We recently sat down for an exclusive i/view with Mohamedou Ould Slahi, who grabbed headlines for being detained without charge at Guantánamo Bay from 2002 until 2016. This is what he had to say about the infamous US military prison. Do you agree? (Full interview coming soon.) pic.twitter.com/bUiBJzavUp— The New Arab (@The_NewArab) March 28, 2022
But three years into Biden’s term as president, Guantanamo remains open, and remarkably, has become a model for other illegal detention facilities and practices around the world, and a blueprint for governments who wish to evade international human rights laws, avoid accountability, and shape media coverage based on misinformation and lies.
Over the past three months, it has been almost impossible not to draw similarities between Guantanamo and the Israeli military’s systematic use of arbitrary detention, torture, physical abuse, and degrading and inhuman treatment against Palestinians in Gaza and the West Bank.
The NGO Euro-Med Human Rights Monitor has described the mass detention and enforced disappearances of Palestinians in camps as “a new Guantanamo-like prison”. So many heart-wrenching, first-person accounts exist online, including a particularly powerful one by the Palestinian poet by Mosab Abu Toha.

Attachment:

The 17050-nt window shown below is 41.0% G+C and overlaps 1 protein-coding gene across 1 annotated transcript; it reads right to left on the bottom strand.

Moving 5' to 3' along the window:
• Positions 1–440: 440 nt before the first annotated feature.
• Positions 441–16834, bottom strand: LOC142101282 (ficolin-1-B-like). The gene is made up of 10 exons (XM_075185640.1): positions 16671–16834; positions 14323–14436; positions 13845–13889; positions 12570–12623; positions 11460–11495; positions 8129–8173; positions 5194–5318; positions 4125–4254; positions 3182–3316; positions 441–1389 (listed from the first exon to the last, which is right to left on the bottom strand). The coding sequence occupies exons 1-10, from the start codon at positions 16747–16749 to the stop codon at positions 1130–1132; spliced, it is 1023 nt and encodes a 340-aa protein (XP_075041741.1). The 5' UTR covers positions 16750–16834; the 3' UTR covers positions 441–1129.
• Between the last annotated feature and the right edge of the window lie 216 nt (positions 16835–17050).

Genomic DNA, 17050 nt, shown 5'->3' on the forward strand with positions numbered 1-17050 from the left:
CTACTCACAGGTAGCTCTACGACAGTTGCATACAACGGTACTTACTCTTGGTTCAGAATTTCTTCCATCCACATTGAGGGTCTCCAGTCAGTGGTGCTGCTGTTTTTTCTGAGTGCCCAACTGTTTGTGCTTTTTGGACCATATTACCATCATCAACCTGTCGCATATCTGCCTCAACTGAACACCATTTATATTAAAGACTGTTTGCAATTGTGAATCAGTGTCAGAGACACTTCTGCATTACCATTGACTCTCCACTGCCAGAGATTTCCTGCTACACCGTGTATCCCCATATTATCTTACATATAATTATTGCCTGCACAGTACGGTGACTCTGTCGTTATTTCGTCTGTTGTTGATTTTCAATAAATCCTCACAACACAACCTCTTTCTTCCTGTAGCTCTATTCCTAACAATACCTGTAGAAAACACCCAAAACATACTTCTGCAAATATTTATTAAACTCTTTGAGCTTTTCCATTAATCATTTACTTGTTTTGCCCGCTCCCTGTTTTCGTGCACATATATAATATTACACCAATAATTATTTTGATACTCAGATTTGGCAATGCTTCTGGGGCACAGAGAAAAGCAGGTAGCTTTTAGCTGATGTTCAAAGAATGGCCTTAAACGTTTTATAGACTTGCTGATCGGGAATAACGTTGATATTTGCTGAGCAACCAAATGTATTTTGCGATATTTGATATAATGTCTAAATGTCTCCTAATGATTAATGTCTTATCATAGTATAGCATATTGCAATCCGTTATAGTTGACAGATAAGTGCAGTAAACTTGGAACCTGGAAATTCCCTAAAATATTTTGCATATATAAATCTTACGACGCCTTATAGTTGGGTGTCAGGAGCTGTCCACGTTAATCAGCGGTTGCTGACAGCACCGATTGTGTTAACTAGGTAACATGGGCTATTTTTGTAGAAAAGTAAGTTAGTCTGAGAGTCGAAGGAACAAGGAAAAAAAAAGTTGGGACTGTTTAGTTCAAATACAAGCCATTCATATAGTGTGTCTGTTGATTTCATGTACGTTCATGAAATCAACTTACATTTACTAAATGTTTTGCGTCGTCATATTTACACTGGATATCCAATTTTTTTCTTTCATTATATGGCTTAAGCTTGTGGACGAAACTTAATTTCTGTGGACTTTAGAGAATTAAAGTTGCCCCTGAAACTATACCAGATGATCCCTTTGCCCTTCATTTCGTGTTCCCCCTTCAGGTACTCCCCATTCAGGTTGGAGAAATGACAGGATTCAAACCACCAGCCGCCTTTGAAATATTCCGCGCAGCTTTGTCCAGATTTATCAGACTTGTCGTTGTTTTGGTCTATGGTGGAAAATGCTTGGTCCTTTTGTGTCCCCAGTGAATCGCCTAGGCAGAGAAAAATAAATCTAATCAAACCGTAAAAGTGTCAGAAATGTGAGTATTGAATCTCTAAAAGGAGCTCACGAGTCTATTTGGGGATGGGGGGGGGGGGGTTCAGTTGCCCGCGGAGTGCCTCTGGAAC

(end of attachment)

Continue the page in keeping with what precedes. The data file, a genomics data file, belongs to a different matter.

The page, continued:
It's not far-fetched to say that decades of impunity for Guantanamo by Israel’s closest allies in Washington has emboldened its inhumane treatment of Palestinian prisoners.
Over the past two decades, some of the world’s most esteemed journalists have written about Guantanamo, uncovering the systematic use of torture, abuse, and a reckless abandonment of moral authority the US once enjoyed.
But now, after twenty-two years, meaningful media coverage of Guantanamo has all but dried up.
Recently, some of the most impactful reporting has come from the findings of Fionnuala Ni Aolain, the United Nations special rapporteur on counterterrorism and human rights who visited Guantanamo.
She found enormous issues remain in health care, inhumane and arbitrary standard operating procedures, persistent shackling, and even in the naming of prisoners who are called by Interment Serial Numbers, not by name.
All of these and many other issues amount to cruel, inhuman, and degrading treatment under international law. She also found that current prisoners and survivors continue to live with a deep, profound psychological trauma, enormous anxiety, and pain caused by years of torture, inhumane treatment, and arbitrary and indefinite imprisonment.